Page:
The Interbank Information Network, a blockchain initiative, now has more than 75 of the world’s biggest banks as members as they aim to fend off threats from payment startups.
The Financial Times, citing JPMorgan, reported Société Générale and Santander are among the more than 70 banks that are joining the Interbank Information Network, which JPMorgan, Royal Bank of Canada and ANZ have been testing for 11 months. The idea is to see if blockchain technology can make payments happen faster and with no errors or need for additional compliance. With a mutually accessible ledger, it would enable banks to quickly take care of any issues such as correcting faulty addresses or missing data so that payments are not held up for weeks on end, reported The Financial Times.
As it stands, when the payment instructions are missing information or the information is incorrect, the banks have to engage in additional compliance checks and send questions back through the payment chain until they reache the person with the correct information and can send it back after correcting it. Using blockchain, the banks can create a distributed ledger that can be questioned in real time, which means issues could be resolved almost instantaneously. The network also enables peer-to-peer messaging, noted the report. “One of the complaints that the non-banks have been pointing out [relates to] these frictional processes in the existing cross-border payment mechanism,” said Emma Loftus, head of global payments and receivables at JPMorgan Treasury Services, in the report. “Given that things like blockchain are addressing some of these age-old problems, we’re able to solve the problems ourselves.” She said only a small amount of total payment instructions get stopped, but that it can take as long as two weeks for issues to be resolved.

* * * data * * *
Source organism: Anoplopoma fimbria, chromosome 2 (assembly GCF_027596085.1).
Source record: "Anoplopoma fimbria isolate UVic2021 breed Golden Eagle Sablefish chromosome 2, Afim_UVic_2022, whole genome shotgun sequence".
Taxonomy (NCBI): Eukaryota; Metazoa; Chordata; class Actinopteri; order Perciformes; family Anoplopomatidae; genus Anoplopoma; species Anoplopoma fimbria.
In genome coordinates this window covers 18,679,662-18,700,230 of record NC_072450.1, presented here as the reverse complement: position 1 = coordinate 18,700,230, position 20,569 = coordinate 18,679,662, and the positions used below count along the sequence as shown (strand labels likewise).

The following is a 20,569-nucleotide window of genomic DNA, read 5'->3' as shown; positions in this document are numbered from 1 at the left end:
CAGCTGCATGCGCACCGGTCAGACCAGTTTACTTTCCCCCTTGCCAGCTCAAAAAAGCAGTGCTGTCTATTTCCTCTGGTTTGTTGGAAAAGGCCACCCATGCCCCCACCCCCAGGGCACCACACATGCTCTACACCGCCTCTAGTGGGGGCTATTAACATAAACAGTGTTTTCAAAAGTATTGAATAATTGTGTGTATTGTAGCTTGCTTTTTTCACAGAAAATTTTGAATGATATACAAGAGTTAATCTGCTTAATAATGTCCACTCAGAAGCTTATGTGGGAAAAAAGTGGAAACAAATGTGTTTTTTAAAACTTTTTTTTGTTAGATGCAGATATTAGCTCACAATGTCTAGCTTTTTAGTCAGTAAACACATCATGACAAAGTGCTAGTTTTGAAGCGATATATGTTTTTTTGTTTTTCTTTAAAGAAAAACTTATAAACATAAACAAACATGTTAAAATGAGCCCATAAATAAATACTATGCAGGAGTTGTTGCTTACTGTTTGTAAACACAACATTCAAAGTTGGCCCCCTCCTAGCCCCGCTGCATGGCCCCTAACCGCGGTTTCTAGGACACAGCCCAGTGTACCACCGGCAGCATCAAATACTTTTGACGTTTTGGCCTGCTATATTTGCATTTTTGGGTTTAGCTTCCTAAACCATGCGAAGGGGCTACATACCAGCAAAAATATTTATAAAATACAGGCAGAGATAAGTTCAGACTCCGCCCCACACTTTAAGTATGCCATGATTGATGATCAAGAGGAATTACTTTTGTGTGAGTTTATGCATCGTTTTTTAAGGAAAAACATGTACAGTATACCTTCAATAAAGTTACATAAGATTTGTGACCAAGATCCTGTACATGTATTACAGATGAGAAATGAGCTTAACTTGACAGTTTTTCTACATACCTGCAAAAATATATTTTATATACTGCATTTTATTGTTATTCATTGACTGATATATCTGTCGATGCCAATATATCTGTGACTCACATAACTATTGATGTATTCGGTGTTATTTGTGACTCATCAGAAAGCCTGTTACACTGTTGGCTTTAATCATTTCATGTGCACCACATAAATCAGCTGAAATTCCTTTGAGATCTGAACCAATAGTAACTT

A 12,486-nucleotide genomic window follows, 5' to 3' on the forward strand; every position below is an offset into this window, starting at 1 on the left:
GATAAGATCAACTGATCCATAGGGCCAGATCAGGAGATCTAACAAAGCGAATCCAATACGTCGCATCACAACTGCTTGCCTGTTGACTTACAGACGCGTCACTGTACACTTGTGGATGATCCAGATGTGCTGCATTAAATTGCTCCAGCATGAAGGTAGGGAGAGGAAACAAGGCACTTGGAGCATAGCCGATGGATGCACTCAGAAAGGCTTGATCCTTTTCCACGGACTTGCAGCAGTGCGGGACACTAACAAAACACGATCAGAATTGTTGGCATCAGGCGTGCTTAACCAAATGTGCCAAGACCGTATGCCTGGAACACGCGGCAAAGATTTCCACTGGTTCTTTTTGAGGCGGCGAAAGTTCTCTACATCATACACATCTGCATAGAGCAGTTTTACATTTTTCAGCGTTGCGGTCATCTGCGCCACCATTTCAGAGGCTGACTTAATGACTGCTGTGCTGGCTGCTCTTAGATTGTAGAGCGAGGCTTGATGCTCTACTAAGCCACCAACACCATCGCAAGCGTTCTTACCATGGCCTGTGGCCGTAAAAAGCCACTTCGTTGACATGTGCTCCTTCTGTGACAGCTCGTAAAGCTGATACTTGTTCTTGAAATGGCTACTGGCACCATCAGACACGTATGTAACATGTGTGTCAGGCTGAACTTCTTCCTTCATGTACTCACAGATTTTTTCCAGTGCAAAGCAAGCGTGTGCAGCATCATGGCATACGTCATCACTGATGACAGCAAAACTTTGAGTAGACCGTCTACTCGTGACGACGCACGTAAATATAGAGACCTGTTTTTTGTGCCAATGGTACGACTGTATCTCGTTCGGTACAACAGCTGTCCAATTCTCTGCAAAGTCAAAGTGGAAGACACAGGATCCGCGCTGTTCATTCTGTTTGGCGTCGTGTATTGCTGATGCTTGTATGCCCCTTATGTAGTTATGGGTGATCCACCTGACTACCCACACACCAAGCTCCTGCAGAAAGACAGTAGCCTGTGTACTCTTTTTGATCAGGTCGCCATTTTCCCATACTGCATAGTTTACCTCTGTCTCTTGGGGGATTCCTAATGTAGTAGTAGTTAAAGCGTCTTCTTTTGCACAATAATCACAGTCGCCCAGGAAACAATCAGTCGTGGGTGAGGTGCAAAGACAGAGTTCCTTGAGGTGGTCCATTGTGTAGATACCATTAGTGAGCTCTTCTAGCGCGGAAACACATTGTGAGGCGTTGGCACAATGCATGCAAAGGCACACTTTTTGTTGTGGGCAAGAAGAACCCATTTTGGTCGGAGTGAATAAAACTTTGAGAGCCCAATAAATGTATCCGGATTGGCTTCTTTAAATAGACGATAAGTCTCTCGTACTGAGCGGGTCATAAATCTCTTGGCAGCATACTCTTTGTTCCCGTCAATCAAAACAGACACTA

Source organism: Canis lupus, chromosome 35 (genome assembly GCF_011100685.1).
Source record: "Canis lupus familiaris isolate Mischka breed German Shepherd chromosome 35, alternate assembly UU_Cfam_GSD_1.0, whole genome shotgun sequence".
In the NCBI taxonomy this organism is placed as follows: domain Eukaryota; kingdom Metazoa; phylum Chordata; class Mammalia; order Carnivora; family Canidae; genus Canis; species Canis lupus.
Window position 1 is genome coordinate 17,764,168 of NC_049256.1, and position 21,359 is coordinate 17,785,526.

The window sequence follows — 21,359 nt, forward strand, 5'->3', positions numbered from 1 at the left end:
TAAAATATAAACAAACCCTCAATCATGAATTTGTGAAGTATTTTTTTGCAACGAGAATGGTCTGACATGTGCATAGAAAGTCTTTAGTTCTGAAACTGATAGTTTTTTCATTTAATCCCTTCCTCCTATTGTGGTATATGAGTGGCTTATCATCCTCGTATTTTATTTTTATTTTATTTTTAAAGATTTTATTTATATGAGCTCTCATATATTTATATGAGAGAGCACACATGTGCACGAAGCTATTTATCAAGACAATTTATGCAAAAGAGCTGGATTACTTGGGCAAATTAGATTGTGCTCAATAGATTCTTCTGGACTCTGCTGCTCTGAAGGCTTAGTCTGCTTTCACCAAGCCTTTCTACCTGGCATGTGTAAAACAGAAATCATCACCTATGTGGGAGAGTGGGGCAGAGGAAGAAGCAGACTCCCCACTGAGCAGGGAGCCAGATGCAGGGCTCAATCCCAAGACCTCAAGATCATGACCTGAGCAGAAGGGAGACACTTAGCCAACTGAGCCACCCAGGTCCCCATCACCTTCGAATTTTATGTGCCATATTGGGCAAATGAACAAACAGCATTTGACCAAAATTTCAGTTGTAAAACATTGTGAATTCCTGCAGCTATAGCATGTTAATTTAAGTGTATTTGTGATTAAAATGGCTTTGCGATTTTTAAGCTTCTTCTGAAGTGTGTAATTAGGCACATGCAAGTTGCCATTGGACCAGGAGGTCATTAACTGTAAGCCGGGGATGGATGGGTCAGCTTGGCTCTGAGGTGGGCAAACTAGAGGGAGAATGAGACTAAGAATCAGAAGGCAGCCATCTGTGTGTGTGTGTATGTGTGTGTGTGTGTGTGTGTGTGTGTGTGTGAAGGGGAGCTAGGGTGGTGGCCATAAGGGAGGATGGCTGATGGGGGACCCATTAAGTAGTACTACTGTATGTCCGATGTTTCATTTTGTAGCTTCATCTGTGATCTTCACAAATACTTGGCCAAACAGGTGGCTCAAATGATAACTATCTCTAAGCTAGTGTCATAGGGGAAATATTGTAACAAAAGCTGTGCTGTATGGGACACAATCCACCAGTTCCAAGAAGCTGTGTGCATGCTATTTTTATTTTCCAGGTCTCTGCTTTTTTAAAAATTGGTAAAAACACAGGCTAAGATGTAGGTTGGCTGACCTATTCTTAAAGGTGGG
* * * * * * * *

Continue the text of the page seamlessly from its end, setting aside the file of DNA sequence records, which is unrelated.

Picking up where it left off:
The paper noted the banks plan to put around 14,500 U.S. dollar payments through the system each day. “Payment is one of the segments banks worry most about in terms of ceding to non-bank competition,” Jason Goldberg, banks analyst at JPMorgan, said in the report. “Blockchain is a way to keep more of that (payments business) in-house.”